Innovation That Matters

Crowdfunded bridge will be only as long as citizens are willing to pay for

Nonprofit & Social Cause

A new effort in the Netherlands is building a crowdfunded pedestrian bridge, relying on the public to purchase individual planks for its construction.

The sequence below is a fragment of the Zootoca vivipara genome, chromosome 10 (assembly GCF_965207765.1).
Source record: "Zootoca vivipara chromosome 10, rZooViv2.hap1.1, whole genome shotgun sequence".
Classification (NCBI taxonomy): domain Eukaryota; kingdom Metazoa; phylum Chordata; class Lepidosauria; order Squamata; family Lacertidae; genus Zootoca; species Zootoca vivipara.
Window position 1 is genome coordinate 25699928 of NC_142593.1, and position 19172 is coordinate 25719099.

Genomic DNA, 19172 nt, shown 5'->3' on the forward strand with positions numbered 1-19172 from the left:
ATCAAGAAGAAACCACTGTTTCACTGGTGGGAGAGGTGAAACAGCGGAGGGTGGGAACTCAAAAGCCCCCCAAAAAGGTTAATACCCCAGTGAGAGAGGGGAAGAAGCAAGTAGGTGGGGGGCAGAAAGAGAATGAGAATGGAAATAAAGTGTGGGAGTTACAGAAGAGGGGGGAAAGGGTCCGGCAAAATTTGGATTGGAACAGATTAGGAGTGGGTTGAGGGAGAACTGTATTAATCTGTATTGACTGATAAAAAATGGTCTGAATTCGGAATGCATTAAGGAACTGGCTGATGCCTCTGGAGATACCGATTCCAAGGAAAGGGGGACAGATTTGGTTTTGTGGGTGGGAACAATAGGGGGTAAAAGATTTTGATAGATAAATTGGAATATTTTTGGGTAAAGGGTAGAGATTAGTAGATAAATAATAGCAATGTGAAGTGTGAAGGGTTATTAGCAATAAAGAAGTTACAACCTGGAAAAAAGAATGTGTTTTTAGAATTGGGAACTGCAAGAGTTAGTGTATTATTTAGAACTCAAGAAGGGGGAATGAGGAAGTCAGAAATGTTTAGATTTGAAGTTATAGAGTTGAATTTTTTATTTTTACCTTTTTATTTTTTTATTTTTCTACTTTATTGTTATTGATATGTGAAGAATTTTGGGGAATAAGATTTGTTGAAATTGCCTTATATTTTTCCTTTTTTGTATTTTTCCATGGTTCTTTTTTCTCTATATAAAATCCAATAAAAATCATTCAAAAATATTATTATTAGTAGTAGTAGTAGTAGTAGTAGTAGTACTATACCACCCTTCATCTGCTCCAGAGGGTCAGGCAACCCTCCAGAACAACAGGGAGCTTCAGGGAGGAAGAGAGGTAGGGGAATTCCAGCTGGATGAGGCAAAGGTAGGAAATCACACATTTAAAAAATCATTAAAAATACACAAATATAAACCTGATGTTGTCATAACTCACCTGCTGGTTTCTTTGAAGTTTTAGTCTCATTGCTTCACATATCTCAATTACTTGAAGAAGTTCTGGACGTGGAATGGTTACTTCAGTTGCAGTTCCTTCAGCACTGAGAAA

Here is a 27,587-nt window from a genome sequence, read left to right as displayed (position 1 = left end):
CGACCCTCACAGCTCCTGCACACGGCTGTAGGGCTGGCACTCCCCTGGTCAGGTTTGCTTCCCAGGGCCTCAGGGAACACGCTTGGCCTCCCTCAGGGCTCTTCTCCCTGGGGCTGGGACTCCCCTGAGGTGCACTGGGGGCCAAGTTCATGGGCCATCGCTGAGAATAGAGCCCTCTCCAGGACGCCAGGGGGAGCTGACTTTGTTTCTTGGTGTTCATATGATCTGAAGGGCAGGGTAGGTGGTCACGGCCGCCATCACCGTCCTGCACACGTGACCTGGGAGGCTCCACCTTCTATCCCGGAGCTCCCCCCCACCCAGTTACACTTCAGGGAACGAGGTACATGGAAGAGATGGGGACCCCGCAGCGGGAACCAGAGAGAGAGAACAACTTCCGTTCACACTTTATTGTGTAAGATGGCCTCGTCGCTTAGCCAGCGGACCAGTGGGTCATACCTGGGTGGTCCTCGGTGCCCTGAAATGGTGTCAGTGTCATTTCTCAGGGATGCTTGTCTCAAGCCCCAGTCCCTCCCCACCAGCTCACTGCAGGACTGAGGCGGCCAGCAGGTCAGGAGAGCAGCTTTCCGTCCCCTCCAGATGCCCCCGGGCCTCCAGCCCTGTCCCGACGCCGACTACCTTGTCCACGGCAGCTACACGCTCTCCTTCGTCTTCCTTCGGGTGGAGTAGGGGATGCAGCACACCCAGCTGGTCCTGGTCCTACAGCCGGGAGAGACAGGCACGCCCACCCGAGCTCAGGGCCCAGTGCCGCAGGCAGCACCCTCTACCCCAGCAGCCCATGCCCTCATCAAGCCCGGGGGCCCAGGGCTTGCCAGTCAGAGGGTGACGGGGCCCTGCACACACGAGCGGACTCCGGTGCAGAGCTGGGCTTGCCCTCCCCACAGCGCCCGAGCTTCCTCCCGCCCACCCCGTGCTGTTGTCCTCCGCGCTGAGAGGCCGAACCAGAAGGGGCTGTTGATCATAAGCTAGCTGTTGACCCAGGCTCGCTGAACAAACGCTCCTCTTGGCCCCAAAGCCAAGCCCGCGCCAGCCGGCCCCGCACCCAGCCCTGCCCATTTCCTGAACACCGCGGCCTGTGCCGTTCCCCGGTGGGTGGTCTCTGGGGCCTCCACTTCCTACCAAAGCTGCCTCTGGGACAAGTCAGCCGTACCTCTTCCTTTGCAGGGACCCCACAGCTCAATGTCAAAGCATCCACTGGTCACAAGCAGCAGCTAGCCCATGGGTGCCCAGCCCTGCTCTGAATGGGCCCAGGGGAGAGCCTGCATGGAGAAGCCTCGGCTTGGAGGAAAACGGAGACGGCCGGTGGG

There are few better indicators of consumers’ interest in a given initiative than the extent to which they’re willing to help pay for it. A new effort in the Netherlands is putting that principle to work for a new pedestrian bridge by building only as much bridge as citizens are willing to help fund. The city of Rotterdam is now hosting the 5th International Architecture Biennale Rotterdam (IABR) until August, and its main exhibit this year is entitled “Making City,” with a focus on smart new ways to make cities more livable. Launched recently by IABR and local architectural firm ZUS, the “I Make Rotterdam” project focuses on the area that stretches from Rotterdam Central District to Pompenburg and Hofbogen. “The area around the Hofplein used to be the bustling center of town, but now it is dominated by large-scale infrastructure, traffic and rear facades of buildings,” the project explains. “Our challenge is to use unconventional means to enliven the area rapidly by creating pedestrian connections and reinforce existing programs.” Accordingly, a wooden pedestrian bridge dubbed the Luchtsingel will span 350 meters and require 17,000 planks. Citizens are invited to chip in and help fund the effort with donations of anywhere between EUR 25 for one plank and EUR 1,250 for an entire bridge section — whatever the size of their purchase, they can inscribe the result with their name or any other text of their choice. Perhaps most interesting of all is that the length of the bridge will depend on the number of planks purchased. With more than 1,000 participants to date, roughly 14 percent of the bridge has been built so far. We’ve seen plenty of crowdfunded efforts over the years, but not often does a civic initiative ask citizens to “put their money where their mouths are,” so to speak. A model for emulation in other parts of the world?



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